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Man targeted in meals fraud probe faces passport charge

April 21, 2022 GMT

MINNEAPOLIS (AP) — A man who authorities say is a target in a sweeping federal investigation into alleged fraud in a student meals program has been arrested on a passport charge, according to a complaint unsealed Thursday.

Mohamed Jama Ismail, 49, was charged with knowingly making a false statement when he applied for a new passport in March — after authorities seized his passport in January. Court documents say he falsely claimed that he lost his passport. Ismail was arrested Wednesday at the airport as he tried to travel overseas with the new document.

His attorney, Patrick Cotter, told the Star Tribune that Ismail’s motive was to go see his family, not flee the country. His wife, five children and his father live in Kenya.

Ismail is a co-owner of Empire Cuisine & Market. Court documents unsealed in January say Ismail and his partners collected at least $16 million in federal government funds as a meal provider for Feeding Our Future. The money was supposed to go toward meals for needy children. But authorities allege more than $11 million in program money was used to purchase homes and other real estate. The charges say Ismail personally received $2.2 million in program funds.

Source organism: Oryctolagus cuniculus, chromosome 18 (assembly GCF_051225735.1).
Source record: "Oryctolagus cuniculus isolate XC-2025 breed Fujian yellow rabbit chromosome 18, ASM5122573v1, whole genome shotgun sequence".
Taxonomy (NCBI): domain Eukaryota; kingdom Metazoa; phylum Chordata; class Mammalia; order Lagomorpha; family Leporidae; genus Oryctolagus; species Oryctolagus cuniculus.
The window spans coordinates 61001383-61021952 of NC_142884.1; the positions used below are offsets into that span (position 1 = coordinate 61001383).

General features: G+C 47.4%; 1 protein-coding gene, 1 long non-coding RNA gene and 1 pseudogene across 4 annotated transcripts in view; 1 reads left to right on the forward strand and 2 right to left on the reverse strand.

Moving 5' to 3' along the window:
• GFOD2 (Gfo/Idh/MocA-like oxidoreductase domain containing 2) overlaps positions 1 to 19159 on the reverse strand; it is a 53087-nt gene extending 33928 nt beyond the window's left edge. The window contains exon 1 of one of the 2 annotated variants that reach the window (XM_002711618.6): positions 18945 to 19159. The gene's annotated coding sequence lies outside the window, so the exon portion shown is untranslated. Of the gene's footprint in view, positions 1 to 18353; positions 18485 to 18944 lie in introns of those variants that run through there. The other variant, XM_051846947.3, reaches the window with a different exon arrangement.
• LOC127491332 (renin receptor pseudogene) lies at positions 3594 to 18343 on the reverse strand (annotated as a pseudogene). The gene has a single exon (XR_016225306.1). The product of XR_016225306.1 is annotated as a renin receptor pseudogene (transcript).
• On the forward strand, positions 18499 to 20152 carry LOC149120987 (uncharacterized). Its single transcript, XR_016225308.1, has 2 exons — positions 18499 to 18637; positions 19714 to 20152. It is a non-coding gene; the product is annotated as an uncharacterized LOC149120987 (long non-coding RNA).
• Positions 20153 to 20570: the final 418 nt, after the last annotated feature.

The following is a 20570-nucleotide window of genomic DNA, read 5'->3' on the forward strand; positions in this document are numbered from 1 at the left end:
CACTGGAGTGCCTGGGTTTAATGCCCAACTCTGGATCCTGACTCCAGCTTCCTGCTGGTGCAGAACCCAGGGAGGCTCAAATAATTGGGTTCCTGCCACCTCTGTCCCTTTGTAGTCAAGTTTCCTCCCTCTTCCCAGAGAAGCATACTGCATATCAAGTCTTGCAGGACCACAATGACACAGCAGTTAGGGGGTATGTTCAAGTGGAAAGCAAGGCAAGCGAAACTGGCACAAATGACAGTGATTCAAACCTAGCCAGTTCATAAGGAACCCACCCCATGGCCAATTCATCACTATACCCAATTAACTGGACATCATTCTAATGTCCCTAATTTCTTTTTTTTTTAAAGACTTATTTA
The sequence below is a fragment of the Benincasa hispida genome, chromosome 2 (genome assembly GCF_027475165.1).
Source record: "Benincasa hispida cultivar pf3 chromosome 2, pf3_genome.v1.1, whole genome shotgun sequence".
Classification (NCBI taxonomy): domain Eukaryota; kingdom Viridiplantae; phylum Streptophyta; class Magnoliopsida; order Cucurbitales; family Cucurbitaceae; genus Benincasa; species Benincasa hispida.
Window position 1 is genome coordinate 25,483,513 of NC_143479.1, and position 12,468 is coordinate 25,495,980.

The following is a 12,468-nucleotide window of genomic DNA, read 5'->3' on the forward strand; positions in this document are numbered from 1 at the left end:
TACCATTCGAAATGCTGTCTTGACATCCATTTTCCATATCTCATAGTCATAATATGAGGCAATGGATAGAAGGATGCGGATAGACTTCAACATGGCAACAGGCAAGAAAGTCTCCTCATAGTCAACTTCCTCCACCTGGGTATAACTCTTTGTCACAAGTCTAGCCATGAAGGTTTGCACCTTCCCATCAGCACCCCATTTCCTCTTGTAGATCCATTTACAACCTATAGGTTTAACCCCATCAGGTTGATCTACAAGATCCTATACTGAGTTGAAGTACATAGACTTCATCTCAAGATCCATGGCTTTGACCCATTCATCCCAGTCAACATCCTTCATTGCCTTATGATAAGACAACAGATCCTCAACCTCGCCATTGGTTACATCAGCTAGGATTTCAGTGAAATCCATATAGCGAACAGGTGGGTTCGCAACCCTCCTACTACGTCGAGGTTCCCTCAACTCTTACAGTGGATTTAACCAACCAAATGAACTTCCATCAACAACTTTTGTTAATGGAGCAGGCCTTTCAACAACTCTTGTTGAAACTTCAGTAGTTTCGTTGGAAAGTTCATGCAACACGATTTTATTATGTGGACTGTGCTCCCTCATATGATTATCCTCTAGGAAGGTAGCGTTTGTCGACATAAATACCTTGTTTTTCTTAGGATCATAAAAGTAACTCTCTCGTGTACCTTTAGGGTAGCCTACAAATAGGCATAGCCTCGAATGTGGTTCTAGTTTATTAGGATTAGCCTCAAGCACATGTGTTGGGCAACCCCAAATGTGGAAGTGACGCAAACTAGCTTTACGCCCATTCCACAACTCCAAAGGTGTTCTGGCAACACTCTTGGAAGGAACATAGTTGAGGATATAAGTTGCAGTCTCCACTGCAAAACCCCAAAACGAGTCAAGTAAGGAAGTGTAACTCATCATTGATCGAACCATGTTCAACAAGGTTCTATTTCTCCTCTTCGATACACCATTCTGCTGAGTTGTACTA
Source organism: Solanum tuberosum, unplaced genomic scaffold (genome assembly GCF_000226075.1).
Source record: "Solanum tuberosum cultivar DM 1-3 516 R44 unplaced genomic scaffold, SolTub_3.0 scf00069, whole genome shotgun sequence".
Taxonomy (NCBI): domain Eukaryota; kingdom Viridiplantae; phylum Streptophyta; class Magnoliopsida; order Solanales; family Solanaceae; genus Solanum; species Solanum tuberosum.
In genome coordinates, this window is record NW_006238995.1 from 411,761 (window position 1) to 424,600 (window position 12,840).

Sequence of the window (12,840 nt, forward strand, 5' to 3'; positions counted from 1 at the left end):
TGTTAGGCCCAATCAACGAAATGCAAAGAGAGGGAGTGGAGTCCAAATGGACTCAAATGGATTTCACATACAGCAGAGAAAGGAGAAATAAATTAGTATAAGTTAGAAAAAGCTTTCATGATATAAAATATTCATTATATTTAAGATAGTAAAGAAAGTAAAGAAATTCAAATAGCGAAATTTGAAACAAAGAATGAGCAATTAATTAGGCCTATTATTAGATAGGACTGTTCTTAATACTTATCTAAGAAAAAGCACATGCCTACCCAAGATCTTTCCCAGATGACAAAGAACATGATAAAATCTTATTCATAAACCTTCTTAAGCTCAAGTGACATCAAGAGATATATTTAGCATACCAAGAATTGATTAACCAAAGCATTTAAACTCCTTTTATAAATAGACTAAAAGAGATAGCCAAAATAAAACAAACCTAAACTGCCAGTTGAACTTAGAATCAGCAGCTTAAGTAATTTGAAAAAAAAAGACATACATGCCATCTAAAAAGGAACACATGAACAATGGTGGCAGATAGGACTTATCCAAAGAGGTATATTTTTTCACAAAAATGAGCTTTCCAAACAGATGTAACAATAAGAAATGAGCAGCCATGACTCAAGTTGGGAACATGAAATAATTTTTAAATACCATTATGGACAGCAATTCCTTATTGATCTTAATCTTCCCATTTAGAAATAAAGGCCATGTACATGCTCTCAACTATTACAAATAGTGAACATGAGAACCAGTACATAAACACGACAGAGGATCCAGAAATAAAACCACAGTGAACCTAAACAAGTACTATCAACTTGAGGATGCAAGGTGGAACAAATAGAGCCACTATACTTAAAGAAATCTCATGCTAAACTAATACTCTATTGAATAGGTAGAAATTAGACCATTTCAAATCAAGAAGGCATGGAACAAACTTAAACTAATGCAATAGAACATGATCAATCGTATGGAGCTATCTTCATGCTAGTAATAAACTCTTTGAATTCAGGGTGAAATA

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No one has been publicly charged in connection with the alleged fraud, and Feeding Our Future director Aimee Bock has denied wrongdoing.

Cotter declined to address Ismail’s alleged involvement in the meals investigation.

“I am not going to comment on that,” Cotter said. “We will address that in court, where it belongs.”

According to the criminal charges, Ismail was told in January that he was the target of a federal investigation and would likely be indicted.

Empire’s main business is a small restaurant and adjoining grocery in Shakopee, a Minneapolis suburb. Ismail and Abdiaziz Farah started the company in April 2020, after Minnesota’s governor declared a state of emergency due to the pandemic. The company quickly created a network of other providers that claimed to be serving more than 160,000 meals a day at 25 sites in Minnesota, according to the FBI.

But the FBI alleges in search warrants that meals were not being served. Empire claimed that one of its sites, in Burnsville, served more than 50,000 meals in November 2021. A federal agent surveilled the site on the day before Thanksgiving and again on several days in December and found no evidence of meals being served..

Through her attorney, Bock said she hasn’t reimbursed Empire for meals since June 2021.